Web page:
Mating behaviornext section
Thirteen pairs of P. kuandianensis were recorded to mate in the morning and three of them were frozen in copulation. The male provided a salivary mass to a nearby female and tried to attract her through vibrating his wings rapidly (Fig. 1a). Then he stretched out his paired gonostyli to grasp the abdominal end of the female, used his hypandrium to seize the female cerci and attempted to establish the connection of the genitalia. Meanwhile, the female usually tried to get rid of the male control by wriggling her abdomen. To suppress the female resistance, generally, the male adjusted his posture and seized the female abdomen by the paired basal processes and the basal teeth to couple their genitalia and guarantee the sperm transfer. In the initial phase of copulation, the male randomly stood on one side of the female (six left-sided matings and seven right-sided matings) to sustain a V-shaped position with their genitalia coupled (Fig. 1b). While the female consumed the salivary mass, the male changed the mating position from the V-shape to an end-to-end position (Fig. 1c). The male kept on pulling the female till the end of copulation, and some females (2 of 10) were observed to invert their bodies before terminating copulation (Fig. 1d).
Male and female genitalia
The genital segment (abdominal segment IX, A9) of male P. kuandianensis consists of a dorsal epandrium (tergum IX), a ventral hypandrium (sternum IX), and the median genitalia (Figs 2a, b). The genitalia consist of a central aedeagus, a pair of parameres, and a pair of lateral gonopods (Fig. 2a). The gonopods are fused at the base, each comprising a basal gonocoxite and a distal gonostylus (Figs 2a, b).
The epandrium is broad basally and nearly parallel apically. Two short, round-tipped cerci are born on the lateral sides of abdominal segment XI (A11) and extend out from below the epandrium (Fig. 2b).
The hypandrium consists of a long broad basal stalk and a pair of short distal hypovalves (Figs 2e, f). Each hypovalve has a rounded incrassate process, which is situated basally on the inner margin of the hypovalve and covered with spinules on the dorsal surface (Fig. 2f).
The paired gonocoxites fuse basally to form a U-shaped concavity from the middle part to accommodate the aedeagus centrally (Fig. 2a). Each gonostylus has a prominent lobe-like basal tooth and a well-developed finger-shaped basal process. The elongate basal process bears numerous conical sensilla (Figs 2c, d).
Each paramere is composed of an applanate ventral branch, a strongly-sclerotized dorsal branch with a lateral process arising from the middle part, and a slender basal stalk. The parameres cling to the aedeagus, so that the ventral branches are unable to stretch ventrally from the aedeagus (Figs 2a, 3b).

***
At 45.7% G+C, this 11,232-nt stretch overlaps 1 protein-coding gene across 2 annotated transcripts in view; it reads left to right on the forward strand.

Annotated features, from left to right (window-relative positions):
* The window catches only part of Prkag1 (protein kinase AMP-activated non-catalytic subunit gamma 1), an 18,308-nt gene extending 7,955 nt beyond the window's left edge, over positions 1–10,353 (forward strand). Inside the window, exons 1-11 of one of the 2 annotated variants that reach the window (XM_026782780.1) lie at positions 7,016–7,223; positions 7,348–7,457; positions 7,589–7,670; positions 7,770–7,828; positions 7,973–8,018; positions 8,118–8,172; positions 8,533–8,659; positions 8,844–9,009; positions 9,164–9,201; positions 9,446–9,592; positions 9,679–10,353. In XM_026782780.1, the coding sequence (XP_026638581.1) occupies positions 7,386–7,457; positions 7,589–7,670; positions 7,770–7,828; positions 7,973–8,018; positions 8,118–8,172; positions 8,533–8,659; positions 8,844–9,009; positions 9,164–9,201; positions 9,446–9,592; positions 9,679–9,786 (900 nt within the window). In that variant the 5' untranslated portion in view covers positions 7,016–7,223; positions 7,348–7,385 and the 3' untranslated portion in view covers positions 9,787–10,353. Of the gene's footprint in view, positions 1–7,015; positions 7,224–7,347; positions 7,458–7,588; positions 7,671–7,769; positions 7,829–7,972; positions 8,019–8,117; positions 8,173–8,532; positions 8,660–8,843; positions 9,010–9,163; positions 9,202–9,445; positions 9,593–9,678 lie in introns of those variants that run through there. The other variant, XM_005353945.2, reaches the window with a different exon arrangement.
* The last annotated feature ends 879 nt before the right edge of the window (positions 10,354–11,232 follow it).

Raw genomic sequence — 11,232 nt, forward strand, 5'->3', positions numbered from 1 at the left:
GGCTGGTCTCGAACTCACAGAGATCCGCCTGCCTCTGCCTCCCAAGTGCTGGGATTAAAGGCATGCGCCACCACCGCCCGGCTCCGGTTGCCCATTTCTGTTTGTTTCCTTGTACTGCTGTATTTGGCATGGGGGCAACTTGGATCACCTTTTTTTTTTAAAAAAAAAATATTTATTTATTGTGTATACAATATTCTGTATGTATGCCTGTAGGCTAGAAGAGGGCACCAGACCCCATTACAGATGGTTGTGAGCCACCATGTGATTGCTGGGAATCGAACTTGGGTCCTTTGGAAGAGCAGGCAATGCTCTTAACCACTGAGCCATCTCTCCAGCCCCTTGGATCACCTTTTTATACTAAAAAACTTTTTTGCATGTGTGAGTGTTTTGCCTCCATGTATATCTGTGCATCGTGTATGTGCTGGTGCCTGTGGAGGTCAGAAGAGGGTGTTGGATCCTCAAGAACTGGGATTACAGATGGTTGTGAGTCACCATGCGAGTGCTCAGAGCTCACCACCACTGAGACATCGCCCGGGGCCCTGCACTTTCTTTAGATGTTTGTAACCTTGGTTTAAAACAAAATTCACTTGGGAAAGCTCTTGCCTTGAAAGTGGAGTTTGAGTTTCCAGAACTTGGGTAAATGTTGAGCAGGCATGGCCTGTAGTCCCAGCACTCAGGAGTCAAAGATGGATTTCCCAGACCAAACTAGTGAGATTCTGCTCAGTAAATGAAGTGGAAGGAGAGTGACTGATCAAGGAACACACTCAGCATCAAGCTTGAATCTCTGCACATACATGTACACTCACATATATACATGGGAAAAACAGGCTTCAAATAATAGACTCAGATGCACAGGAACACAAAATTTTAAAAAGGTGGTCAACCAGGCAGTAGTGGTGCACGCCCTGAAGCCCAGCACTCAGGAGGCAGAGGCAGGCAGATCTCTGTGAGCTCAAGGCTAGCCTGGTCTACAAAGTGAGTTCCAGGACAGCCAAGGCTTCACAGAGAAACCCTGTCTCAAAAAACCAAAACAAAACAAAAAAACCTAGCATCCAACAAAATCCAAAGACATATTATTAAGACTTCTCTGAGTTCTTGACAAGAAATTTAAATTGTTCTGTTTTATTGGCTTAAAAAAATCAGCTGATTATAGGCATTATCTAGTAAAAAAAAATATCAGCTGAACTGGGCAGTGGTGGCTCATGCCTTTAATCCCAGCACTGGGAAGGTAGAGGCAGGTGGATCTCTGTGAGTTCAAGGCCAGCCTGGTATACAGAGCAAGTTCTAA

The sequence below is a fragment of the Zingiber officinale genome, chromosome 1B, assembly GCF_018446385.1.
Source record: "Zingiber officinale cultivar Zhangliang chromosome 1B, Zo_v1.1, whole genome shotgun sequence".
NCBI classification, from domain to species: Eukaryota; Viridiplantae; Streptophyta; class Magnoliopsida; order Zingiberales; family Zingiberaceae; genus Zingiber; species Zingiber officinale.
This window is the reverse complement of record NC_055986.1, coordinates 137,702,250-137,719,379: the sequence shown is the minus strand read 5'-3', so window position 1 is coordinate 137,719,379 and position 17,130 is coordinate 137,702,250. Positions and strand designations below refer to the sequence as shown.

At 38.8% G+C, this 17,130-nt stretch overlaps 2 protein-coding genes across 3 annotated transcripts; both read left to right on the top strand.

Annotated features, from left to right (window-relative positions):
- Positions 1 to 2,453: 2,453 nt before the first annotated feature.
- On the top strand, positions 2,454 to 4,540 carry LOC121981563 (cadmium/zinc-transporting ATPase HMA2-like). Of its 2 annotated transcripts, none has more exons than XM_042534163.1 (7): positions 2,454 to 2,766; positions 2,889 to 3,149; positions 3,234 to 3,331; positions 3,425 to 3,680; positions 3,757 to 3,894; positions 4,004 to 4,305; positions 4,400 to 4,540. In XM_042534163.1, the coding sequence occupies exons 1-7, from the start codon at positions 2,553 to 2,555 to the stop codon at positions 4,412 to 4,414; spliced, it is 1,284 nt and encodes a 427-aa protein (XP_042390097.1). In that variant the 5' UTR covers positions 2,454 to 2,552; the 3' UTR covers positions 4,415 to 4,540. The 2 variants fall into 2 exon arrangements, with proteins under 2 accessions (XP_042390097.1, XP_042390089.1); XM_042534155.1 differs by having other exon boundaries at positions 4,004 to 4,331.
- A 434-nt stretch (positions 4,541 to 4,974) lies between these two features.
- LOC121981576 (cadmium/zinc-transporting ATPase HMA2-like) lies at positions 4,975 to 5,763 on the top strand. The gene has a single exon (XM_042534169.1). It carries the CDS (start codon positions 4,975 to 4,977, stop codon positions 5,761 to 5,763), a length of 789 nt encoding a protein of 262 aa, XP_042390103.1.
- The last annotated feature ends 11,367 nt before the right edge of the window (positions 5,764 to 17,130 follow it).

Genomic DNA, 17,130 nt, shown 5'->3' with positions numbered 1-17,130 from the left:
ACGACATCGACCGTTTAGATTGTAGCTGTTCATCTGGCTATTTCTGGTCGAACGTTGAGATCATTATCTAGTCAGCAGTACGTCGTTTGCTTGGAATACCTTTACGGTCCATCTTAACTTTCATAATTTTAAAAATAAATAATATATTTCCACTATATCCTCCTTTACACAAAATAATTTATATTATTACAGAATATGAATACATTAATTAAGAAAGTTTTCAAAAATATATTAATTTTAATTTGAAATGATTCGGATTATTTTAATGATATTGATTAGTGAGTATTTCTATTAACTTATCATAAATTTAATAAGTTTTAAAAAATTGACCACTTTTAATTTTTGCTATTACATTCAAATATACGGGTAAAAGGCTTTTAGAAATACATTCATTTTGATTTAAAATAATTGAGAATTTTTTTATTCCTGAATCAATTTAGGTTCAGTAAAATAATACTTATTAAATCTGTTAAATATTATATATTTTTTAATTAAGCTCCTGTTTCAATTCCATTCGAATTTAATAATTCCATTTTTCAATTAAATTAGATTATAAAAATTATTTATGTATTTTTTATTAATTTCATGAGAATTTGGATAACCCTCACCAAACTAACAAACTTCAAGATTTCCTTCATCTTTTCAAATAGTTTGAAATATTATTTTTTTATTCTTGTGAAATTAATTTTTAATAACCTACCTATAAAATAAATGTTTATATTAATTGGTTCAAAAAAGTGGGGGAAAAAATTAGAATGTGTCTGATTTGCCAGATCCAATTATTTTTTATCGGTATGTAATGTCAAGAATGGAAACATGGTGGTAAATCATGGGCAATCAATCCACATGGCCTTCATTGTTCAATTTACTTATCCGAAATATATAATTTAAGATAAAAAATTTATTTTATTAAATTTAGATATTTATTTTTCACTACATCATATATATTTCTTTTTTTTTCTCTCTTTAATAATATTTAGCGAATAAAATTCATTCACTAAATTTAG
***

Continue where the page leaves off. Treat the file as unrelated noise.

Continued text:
The aedeagus is an interconnecting organ of the male, and consists of a pair of ventral valves, a pair of dorsal valves, and a central phallotreme. The ventral valves are usually concealed by parameres (Figs 3a, b).
The female genitalia consist mainly of a genital plate and a subgenital plate (Figs 2g, h). The subgenital plate is oblong with two weakly-sclerotized sclerotomes (Fig. 2h). The two sclerotomes curve dorsally to form a genital chamber, inside which the genital plate is situated.
The female genital plate is a short strongly-sclerotized structure, situated at the base of the genital chamber. The orifice of the spermathecal duct is located ventrally at the sub-apical area of the genital plate distal to the sculptured area (Figs 3c, d).
Coupling of the genitalia
The claspers and other grasping devices of the male grasp the terminal end of the female abdomen to establish the coupling of the genitalia (Figs 4, 5). The hypovalves with incrassate processes seize the female cerci and cause the cerci to bend dorsad (Figs 4, 5a, b). The finger-like basal processes of the male gonostyli clasp the rotated genital segments of the female (Figs 4a, 5b, d). The paired lobe-like basal teeth seize the rear area of the genital chamber (Figs 4b, 5c).
When the female is under control, the male seizes her cerci with his hypovalves and opens her genital chamber. After that, the male inserts his aedeagus into her genital chamber, with the lateral membranes of the female A9 obstructing the paired lateral processes into the genital chamber (Fig. 4b). Then the male adjusts his posture, thus enabling the phallotreme to contact the copulatory pore of the female to deliver his sperm ejaculates into the female spermatheca. During copulation the male keeps the stability of genital connection by using the lobe-like basal teeth of his gonostyli to restrict the movement of the genital plate (Figs 4b, 5c) and utilizing the basal processes of his gonostyli to prevent the female abdomen from shaking off the male control. The coupling genital structures mesh completely when the mating position changes from a V-shape to an end-to-end position.
Torsion of the female abdomen
The abdominal segments of female P. kuandianensis are unique in that the abdominal segments VII and VIII (A7 and A8) and the most part of A9 are usually concealed within abdominal segment VI (A6). In the process of position-change, the terminal abdomen of the female undergoes a rotation clockwise or anticlockwise (Figs 5c, d). The abdominal segments are recurved upward when the paired male and female sustain a V-shape mating position. When the mating position changes to end-to-end, A7 of the female is twisted a very small angle, A8 is twisted ~60° (Figs 4, 5c, b) and A9 is twisted ~120° (Figs 4, 5d). The torsion of the female abdomen results from the deformation of the intersegmental membrane.